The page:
Class certification. The plaintiffs were entitled to class certification for their claims. The MDL court noted that because liability had been conclusively established as a result of the default judgments, it needed only to decide whether class certification was appropriate to determine class-wide damages. Other courts considering class certification in cases involving default judgments have ruled that Rule 23 imposes an independent duty upon a district court to determine whether its requirements have been met, even though factual allegations in the complaint have been deemed admitted by the defendant upon default. Engaging in a "rigorous" analysis, the court determined that the plaintiffs had established the requirements of 23(a) and had also shown that the common questions identified in Rule 23 predominated and that the class action was the superior method of litigating the claims.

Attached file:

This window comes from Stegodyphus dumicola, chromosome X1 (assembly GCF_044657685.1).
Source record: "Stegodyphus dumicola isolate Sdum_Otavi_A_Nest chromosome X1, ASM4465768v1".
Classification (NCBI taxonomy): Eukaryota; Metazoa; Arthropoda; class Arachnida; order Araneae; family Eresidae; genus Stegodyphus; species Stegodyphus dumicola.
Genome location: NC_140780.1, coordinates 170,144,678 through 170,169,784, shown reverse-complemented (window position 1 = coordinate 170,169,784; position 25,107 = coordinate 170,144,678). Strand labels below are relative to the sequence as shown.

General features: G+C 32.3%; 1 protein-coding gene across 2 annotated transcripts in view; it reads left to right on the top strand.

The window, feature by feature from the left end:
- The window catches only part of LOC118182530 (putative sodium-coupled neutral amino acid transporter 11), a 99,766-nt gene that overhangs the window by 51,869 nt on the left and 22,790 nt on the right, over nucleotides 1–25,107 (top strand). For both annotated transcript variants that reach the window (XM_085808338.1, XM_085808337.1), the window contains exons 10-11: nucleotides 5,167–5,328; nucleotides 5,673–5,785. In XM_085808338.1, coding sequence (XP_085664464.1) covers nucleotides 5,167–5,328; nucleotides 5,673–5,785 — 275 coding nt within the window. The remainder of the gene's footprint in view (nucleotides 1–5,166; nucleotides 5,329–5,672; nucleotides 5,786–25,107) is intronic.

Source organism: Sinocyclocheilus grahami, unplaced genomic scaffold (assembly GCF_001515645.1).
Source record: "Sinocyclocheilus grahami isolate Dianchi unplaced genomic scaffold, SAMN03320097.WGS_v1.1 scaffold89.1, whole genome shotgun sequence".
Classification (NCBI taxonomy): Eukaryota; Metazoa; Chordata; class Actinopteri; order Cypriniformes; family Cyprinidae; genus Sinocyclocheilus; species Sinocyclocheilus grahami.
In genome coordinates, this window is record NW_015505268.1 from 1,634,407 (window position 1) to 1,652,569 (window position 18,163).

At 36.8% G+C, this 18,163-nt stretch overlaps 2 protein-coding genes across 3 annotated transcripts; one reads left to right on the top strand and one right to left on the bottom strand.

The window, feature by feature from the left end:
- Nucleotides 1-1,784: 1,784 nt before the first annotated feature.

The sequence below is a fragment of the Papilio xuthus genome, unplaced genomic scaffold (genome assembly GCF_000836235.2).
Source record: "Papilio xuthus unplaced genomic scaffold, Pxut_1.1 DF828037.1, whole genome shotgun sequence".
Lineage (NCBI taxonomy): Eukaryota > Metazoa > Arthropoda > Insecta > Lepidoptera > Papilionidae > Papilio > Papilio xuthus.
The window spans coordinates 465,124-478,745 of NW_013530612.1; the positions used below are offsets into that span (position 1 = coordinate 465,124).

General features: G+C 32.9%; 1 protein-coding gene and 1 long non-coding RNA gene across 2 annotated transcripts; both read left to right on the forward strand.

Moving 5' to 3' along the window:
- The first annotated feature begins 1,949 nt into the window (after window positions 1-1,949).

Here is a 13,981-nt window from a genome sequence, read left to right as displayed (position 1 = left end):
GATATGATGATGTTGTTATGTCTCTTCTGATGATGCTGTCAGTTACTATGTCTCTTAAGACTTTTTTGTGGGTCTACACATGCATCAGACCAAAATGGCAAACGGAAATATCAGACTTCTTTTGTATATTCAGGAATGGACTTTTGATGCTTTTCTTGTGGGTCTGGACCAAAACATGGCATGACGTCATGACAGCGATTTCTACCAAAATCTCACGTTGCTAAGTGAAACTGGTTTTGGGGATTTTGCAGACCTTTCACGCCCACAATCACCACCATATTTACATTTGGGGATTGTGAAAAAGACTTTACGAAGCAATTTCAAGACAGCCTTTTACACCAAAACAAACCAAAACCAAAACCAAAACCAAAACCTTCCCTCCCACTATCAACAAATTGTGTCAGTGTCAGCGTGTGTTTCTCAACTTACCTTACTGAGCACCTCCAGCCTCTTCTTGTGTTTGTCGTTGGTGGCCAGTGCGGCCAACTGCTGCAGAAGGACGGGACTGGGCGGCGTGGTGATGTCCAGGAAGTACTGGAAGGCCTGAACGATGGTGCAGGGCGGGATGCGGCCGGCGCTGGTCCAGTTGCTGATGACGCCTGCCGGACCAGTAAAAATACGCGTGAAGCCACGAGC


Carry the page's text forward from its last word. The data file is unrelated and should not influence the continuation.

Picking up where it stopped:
The plaintiffs proved that the class consisted of about 4,150 members; the Fifth Circuit has generally set the threshold level at 100 to 150 people as the point where joinder becomes impractical. The factual determination of class-wide property damages was common to all class members, and resolving this issue would generate common answers to move the litigation forward; the court found that it was appropriate to give preclusive effect in this proceeding to theGermano findings of fact and conclusions of law. The property damage claims of the class representatives were typical of the class members because the damage determination depended on the same factual bases, including product identification, the mechanism of damage, the need and scope for remediation, the square footage costs of remediation, and alternate living expenses during remediation. Finally, these representatives had the same interest as class members in obtaining property damage relief from the Taishan Defendants and the same interest in enforcement of a class judgment and the collection of the judgment. The court found that the representatives had demonstrated their commitment to the litigation and that the proposed class counsel were respected, competent, and experienced in class action practice.